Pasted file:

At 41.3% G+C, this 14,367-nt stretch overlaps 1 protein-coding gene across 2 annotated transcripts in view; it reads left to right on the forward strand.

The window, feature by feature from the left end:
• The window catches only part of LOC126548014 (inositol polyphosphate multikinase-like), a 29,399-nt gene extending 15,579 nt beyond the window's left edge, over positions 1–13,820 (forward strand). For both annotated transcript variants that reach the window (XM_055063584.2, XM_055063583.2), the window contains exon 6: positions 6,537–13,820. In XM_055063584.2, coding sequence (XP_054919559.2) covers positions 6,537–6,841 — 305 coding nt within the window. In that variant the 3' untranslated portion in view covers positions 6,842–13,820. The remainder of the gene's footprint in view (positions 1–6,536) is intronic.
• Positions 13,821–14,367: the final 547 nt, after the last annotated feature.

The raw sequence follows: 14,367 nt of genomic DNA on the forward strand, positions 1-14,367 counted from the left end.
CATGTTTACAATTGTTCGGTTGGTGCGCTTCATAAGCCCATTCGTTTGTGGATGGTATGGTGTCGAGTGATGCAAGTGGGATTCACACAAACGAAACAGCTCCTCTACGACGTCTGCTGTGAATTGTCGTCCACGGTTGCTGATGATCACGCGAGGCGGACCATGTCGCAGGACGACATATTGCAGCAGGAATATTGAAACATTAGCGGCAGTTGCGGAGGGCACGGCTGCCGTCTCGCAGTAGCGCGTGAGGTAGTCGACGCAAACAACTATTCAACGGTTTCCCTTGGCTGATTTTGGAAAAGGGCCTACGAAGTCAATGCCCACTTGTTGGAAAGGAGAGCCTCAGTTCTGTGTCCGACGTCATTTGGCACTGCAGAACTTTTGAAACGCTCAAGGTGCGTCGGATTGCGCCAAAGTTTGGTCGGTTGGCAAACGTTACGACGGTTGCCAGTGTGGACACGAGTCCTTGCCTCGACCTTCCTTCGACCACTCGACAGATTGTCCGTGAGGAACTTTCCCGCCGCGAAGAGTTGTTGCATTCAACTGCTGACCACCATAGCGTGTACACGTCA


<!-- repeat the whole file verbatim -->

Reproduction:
At 41.3% G+C, this 14,367-nt stretch overlaps 1 protein-coding gene across 2 annotated transcripts in view; it reads left to right on the forward strand.

The window, feature by feature from the left end:
• The window catches only part of LOC126548014 (inositol polyphosphate multikinase-like), a 29,399-nt gene extending 15,579 nt beyond the window's left edge, over positions 1–13,820 (forward strand). For both annotated transcript variants that reach the window (XM_055063584.2, XM_055063583.2), the window contains exon 6: positions 6,537–13,820. In XM_055063584.2, coding sequence (XP_054919559.2) covers positions 6,537–6,841 — 305 coding nt within the window. In that variant the 3' untranslated portion in view covers positions 6,842–13,820. The remainder of the gene's footprint in view (positions 1–6,536) is intronic.
• Positions 13,821–14,367: the final 547 nt, after the last annotated feature.

The raw sequence follows: 14,367 nt of genomic DNA on the forward strand, positions 1-14,367 counted from the left end.
CATGTTTACAATTGTTCGGTTGGTGCGCTTCATAAGCCCATTCGTTTGTGGATGGTATGGTGTCGAGTGATGCAAGTGGGATTCACACAAACGAAACAGCTCCTCTACGACGTCTGCTGTGAATTGTCGTCCACGGTTGCTGATGATCACGCGAGGCGGACCATGTCGCAGGACGACATATTGCAGCAGGAATATTGAAACATTAGCGGCAGTTGCGGAGGGCACGGCTGCCGTCTCGCAGTAGCGCGTGAGGTAGTCGACGCAAACAACTATTCAACGGTTTCCCTTGGCTGATTTTGGAAAAGGGCCTACGAAGTCAATGCCCACTTGTTGGAAAGGAGAGCCTCAGTTCTGTGTCCGACGTCATTTGGCACTGCAGAACTTTTGAAACGCTCAAGGTGCGTCGGATTGCGCCAAAGTTTGGTCGGTTGGCAAACGTTACGACGGTTGCCAGTGTGGACACGAGTCCTTGCCTCGACCTTCCTTCGACCACTCGACAGATTGTCCGTGAGGAACTTTCCCGCCGCGAAGAGTTGTTGCATTCAACTGCTGACCACCATAGCGTGTACACGTCA